James Connolly too served in the British army having lied about his age and enlisting at just 14. He often said that the time he served in Ireland with the 2nd Battalion of the Royal Scots during the so called ‘Land War’ in which the military and police were used to supress and evict poor tenants fighting for their rights fed his growing socialist ideology and led him to fight for the rights of others all his life.
You might wonder why I’m relating these stories of folk who served in the British armed forces to you. It has to do with some internet chat I noticed this week after a banner emblazoned with the words ‘Willie Angus VC CSC’ appeared at Celtic Park. A tiny minority were displeased that such a banner was seen around the stadium and were scathing that any reference to Celtic supporters with a military background should be seen at Celtic Park. This narrow minded attitude runs counter to the principles of a club for all open to all. Everyone is certainly entitled to their opinion but no one has the right to say who can and who cannot follow Celtic. There is an increasingly intolerant attitude among some who seem to have no patience for anyone’s opinion but their own. Celtic is a broad church with room for folk from all walks of life. We long ago opened our arms to all who wished to follow the team. We don’t ask creed, don’t judge on race or ethnicity, don’t care about gender or sexual orientation, why then should some get a hard time because they have some connection to the armed forces? Most UK based Celtic supporting families will have some history in that area.
Willie Angus, like James Stokes, won the highest award for bravery this country can offer. The Celtic Supporters club in the Gorbals bears Stokes name to this day. Willie Maley was the son of an Army Sergeant and was born in Newry Barracks. Celtic’s emerging side of the late 1930s saw 22 players called up for military service in World War 2. It was a similar tale in the First World War with men like Peter Johnstone and at least six other former Celtic players perishing in the trenches. Hundreds of thousands of young men from Celtic supporting families would have served in the two world wars as well as those called up for national service in the decades after the last war.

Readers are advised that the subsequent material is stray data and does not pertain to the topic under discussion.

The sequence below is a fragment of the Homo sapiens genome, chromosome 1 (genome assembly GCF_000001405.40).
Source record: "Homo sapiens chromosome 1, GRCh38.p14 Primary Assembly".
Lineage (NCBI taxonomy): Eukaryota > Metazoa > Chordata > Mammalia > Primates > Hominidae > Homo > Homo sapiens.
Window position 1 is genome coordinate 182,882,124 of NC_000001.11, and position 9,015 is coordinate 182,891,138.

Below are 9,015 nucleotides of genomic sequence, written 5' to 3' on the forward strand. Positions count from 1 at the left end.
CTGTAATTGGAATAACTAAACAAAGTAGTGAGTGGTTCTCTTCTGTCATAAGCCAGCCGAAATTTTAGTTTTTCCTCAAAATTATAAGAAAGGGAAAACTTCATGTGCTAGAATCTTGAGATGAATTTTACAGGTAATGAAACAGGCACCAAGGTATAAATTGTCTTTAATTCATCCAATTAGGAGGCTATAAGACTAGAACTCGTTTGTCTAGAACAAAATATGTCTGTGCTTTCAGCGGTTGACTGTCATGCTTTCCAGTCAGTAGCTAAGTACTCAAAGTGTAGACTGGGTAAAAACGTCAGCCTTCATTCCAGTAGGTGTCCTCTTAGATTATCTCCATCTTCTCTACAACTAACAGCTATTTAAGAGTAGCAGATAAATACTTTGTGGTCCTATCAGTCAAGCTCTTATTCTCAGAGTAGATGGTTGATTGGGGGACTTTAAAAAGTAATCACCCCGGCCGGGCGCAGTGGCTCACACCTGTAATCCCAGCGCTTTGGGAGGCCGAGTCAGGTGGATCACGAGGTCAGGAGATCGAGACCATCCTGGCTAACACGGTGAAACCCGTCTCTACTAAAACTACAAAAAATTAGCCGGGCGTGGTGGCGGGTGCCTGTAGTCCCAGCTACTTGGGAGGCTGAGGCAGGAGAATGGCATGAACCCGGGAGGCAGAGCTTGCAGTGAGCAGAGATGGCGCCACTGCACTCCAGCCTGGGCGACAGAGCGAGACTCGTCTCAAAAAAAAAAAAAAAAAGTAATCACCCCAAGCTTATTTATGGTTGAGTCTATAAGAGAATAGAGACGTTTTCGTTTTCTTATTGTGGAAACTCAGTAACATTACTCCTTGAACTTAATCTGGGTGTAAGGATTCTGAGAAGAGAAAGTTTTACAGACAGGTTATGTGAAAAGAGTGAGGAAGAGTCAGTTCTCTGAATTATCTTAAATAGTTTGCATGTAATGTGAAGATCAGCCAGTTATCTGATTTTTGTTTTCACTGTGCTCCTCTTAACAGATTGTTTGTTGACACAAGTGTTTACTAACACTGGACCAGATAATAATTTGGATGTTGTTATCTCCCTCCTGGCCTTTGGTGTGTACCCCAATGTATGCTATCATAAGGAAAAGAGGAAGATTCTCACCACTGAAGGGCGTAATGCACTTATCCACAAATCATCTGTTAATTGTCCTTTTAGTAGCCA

Celtic and their supporters can rightly be proud that they are in general an open, welcoming bunch. Other clubs may have dabbled in the sort of narrow, exclusivist mind-set which in the end leads them into the barren land of intolerance. That has never been the Celtic way. The club is proud of its roots which are unashamedly in the Irish diaspora but is also proud that it opened its arms to all from earliest times.
My old man left us at the tragically young age of 63. A hard life contributed to his early passing. As he made his last journey along the London Road to Dalbeth cemetery he stopped one last time at his beloved Celtic Park. Here he had shared the highs and lows of his team’s fortunes; here he had known the warmth and comradeship of the terraces. He cared not about the creed or colour of his fellow fans or whether they had served in the military. They were all Celts and that was good enough for him.
It should be good enough for all of us.